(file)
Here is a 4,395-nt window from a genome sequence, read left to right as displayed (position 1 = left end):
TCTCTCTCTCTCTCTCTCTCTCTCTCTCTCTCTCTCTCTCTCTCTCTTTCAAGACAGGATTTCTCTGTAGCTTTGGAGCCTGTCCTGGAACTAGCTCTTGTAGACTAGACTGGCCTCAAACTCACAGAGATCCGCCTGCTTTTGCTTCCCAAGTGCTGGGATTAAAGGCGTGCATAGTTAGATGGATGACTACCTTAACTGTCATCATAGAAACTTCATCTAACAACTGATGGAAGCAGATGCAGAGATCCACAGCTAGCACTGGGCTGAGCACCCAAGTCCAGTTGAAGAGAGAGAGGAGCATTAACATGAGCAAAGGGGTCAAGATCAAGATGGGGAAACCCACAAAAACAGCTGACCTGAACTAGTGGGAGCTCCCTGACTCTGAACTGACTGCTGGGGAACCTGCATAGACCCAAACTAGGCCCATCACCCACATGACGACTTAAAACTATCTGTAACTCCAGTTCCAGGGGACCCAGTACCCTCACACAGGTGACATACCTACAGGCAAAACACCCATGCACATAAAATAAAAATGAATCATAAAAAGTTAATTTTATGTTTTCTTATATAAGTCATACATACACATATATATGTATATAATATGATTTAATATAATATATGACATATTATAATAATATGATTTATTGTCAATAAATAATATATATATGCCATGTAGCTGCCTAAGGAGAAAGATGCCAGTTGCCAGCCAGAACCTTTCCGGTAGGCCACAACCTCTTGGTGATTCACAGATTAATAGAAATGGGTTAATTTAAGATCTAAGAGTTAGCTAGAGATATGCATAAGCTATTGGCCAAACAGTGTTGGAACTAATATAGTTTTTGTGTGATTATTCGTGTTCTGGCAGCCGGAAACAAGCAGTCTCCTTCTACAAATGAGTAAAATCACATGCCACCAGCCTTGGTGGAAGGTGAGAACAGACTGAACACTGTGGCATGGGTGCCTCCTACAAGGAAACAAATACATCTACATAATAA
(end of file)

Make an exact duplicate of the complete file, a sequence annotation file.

Here is a 4,395-nt window from a genome sequence, read left to right as displayed (position 1 = left end):
TCTCTCTCTCTCTCTCTCTCTCTCTCTCTCTCTCTCTCTCTCTCTCTTTCAAGACAGGATTTCTCTGTAGCTTTGGAGCCTGTCCTGGAACTAGCTCTTGTAGACTAGACTGGCCTCAAACTCACAGAGATCCGCCTGCTTTTGCTTCCCAAGTGCTGGGATTAAAGGCGTGCATAGTTAGATGGATGACTACCTTAACTGTCATCATAGAAACTTCATCTAACAACTGATGGAAGCAGATGCAGAGATCCACAGCTAGCACTGGGCTGAGCACCCAAGTCCAGTTGAAGAGAGAGAGGAGCATTAACATGAGCAAAGGGGTCAAGATCAAGATGGGGAAACCCACAAAAACAGCTGACCTGAACTAGTGGGAGCTCCCTGACTCTGAACTGACTGCTGGGGAACCTGCATAGACCCAAACTAGGCCCATCACCCACATGACGACTTAAAACTATCTGTAACTCCAGTTCCAGGGGACCCAGTACCCTCACACAGGTGACATACCTACAGGCAAAACACCCATGCACATAAAATAAAAATGAATCATAAAAAGTTAATTTTATGTTTTCTTATATAAGTCATACATACACATATATATGTATATAATATGATTTAATATAATATATGACATATTATAATAATATGATTTATTGTCAATAAATAATATATATATGCCATGTAGCTGCCTAAGGAGAAAGATGCCAGTTGCCAGCCAGAACCTTTCCGGTAGGCCACAACCTCTTGGTGATTCACAGATTAATAGAAATGGGTTAATTTAAGATCTAAGAGTTAGCTAGAGATATGCATAAGCTATTGGCCAAACAGTGTTGGAACTAATATAGTTTTTGTGTGATTATTCGTGTTCTGGCAGCCGGAAACAAGCAGTCTCCTTCTACAAATGAGTAAAATCACATGCCACCAGCCTTGGTGGAAGGTGAGAACAGACTGAACACTGTGGCATGGGTGCCTCCTACAAGGAAACAAATACATCTACATAATAA